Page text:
Intel Security Issue Engulfs Apple, Microsoft, Linux—Intel Claims Other Processors Also Affected

2 minute read
| Analysis

An Intel security issue building behind the scenes for weeks has bubbled to the surface, and could lead to performance hits on Macs, Windows PCs, and Linux devices. While those companies work on significant changes to their operating systems, Intel released a statement to Axios on Wednesday saying the problem isn’t limited to its processors.

Slow Work Ahead - Intel Inside

While Intel didn’t specifically throw ARM or AMD processors under the bus, the company did say, “many types of computing devices — with many different vendors’ processors and operating systems — are susceptible to these exploits.”

Intel also said:

AMD, ARM Holdings and several operating system vendors, to develop an industry-wide approach to resolve this issue promptly and constructively. Intel has begun providing software and firmware updates to mitigate these exploits.

The Problem

The story that emerged late Tuesday was that security researchers have found problems with the way control of an Intel processor is handed off between apps and an operating system’s kernel. This problem could allow malicious hackers to take control of your Mac, PC, or Linux box.

If Intel is right, the issue could also apply to iPhones, iPads, Android devices, and [all of the things]. The actual exploit hasn’t been publicly released yet, and I haven’t seen independent corroboration of Intel’s claims, but don’t doubt the company.

The issue does, at least, affect Intel processors released over the last 10 years, which effectively covers almost every computer that’s actually used.

Ars Technica has an excellent breakdown of the technical issues involved in this problem.

The Solution

To work around this problem, operating system vendors are having to recode parts of the kernel. What’s seen as the solution so far means changes that will include a performance hit on our devices simply because the workaround is less efficient than how these operating systems currently work.

Intel said in its statement that concerns about a performance hit are overblown, saying:

Contrary to some reports, any performance impacts are workload-dependent, and, for the average computer user, should not be significant and will be mitigated over time.

There’s some truth in that—few computers are running balls-out, meaning there’s some headroom for most computers doing most things.

Still, this bites. hard.

Industry Reaction

Apple hasn’t yet commented on the problem, but is believed to have been working on a solution. Microsoft is planning an update for the problem, and the Linux community has been very hard at work, too.

In fact, let’s take a peek at something from The Register, which broke the story:

The fix is to separate the kernel’s memory completely from user processes using what’s called Kernel Page Table Isolation, or KPTI. At one point, Forcefully Unmap Complete Kernel With Interrupt Trampolines, aka FUCKWIT, was mulled by the Linux kernel team, giving you an idea of how annoying this has been for the developers.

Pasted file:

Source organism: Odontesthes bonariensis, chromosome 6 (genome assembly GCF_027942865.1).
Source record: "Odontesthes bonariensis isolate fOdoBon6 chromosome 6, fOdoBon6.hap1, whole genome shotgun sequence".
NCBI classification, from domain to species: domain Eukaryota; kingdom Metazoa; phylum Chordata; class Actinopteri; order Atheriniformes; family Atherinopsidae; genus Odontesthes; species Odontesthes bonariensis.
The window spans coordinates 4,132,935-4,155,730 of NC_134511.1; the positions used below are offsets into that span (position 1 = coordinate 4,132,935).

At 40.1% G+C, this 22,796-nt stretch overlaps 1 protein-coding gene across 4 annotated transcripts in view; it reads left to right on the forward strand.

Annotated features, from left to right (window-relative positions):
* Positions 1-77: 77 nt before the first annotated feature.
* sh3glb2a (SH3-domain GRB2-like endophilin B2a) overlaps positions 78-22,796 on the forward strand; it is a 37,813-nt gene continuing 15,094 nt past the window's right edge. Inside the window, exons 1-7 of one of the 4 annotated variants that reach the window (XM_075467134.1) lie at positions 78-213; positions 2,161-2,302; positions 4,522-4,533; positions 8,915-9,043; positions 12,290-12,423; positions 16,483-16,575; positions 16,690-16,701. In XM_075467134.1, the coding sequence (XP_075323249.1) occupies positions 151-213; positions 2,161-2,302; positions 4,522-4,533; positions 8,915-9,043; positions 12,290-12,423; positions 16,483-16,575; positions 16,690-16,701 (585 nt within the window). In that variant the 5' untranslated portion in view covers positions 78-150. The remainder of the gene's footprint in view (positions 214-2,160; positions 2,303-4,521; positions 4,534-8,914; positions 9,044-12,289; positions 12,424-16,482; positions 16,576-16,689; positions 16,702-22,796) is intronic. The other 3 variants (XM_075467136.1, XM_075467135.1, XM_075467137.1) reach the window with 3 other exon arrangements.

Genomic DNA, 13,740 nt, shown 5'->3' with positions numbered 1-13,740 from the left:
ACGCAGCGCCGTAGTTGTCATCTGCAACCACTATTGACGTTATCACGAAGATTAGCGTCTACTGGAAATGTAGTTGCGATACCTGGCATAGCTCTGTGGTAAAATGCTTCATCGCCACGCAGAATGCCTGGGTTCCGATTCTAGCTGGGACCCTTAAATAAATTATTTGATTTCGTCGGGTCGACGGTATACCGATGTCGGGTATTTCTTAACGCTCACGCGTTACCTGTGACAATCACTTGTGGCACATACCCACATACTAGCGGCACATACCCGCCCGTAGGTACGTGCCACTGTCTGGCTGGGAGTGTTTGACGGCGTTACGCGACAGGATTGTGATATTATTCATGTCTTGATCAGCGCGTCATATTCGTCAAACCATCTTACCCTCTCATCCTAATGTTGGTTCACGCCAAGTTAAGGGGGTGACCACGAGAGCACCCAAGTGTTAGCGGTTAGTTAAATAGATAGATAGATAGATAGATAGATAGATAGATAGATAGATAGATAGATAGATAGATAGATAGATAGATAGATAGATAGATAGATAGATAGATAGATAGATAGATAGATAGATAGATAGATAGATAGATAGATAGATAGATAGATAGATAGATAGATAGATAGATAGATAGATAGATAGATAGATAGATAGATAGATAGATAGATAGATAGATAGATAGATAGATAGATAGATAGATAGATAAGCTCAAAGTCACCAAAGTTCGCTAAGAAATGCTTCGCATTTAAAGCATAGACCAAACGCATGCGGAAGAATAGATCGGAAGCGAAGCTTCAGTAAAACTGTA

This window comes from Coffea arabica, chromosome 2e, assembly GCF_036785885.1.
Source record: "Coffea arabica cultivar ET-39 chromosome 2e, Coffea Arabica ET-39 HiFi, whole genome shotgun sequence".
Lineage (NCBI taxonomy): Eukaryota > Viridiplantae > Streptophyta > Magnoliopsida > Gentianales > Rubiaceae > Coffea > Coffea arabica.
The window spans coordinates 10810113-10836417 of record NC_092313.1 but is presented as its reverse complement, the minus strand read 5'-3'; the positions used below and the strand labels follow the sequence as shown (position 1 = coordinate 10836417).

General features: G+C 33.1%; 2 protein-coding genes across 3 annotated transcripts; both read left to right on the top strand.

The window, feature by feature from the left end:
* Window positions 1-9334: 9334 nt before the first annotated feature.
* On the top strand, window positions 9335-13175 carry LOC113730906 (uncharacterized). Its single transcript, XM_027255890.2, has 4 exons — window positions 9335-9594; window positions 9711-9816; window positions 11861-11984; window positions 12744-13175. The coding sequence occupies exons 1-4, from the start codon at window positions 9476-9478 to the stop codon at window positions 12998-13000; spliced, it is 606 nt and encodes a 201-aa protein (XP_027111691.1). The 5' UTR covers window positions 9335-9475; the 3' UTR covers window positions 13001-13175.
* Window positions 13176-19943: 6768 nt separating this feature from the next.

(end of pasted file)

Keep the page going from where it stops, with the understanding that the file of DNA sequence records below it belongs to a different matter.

That sounds about right.

7 Comments Add a comment

  1. wab95


    Given the placid uneventfulness reigning the world today, this little hiccup is such welcome reprieve. Thank goodness no device was spared; revels all round.

    There’s some truth in that—few computers are running balls-out, meaning there’s some headroom for most computers doing most things.

    True, but when they do, particularly our smaller devices, it sounds like they’ll be gelded for their troubles. Fixed indeed.

    On that note, I’d say that the Linux kernel team’s assessment is aptly put.

  2. Rick Allen


    I like the Ars article a lot. Anything that makes heavy usage of the kernel will be slowed. Other articles I have read have pointed out this will be hard on heavy I/O processes and also virtual machine environments. As the Ars article pointed out the OS workarounds are not fixes. They just try to get around what the hardware is designed to do by implementing a software work around. I disagree with Intel’s PR release as this defect will have some performance hit on any machine running an Intel processor.

  3. geoduck

    Thanks for the link to the Ars article. I’ve been hearing about this for a couple of days but nothing very high level.

    All I can say is YIKES. This is a biggie.

    I wonder, MS and the Linux community are fixing it in the OS> I wonder if Apple might be able to do it in Firmware and avoid some of the performance hit. Just speculation.

  4. JustCause

    Wow, cloud service providers should be scrambling!!!

    Talk about potential for multiple large scale data breaches simultaneously , all areas ( private, public and government).

  5. cubefan

    The Reg story really only covers #Meltdown in detail, it wasn’t apparent on first reading that there was another #Spectre that’s more widespread, if it covers AMD and ARM its a pretty fundamental design flaw.

    Given that #Spectre is probably the bigger of the two issues, looks like my G5 Cube is going to get a new lease of life, even if its running BSD, apparently not vulnerable to this one, but there will be others….

    #Meltdown only affects Intel chips AFAIK, the place to look for definitive statements is CERT, here .

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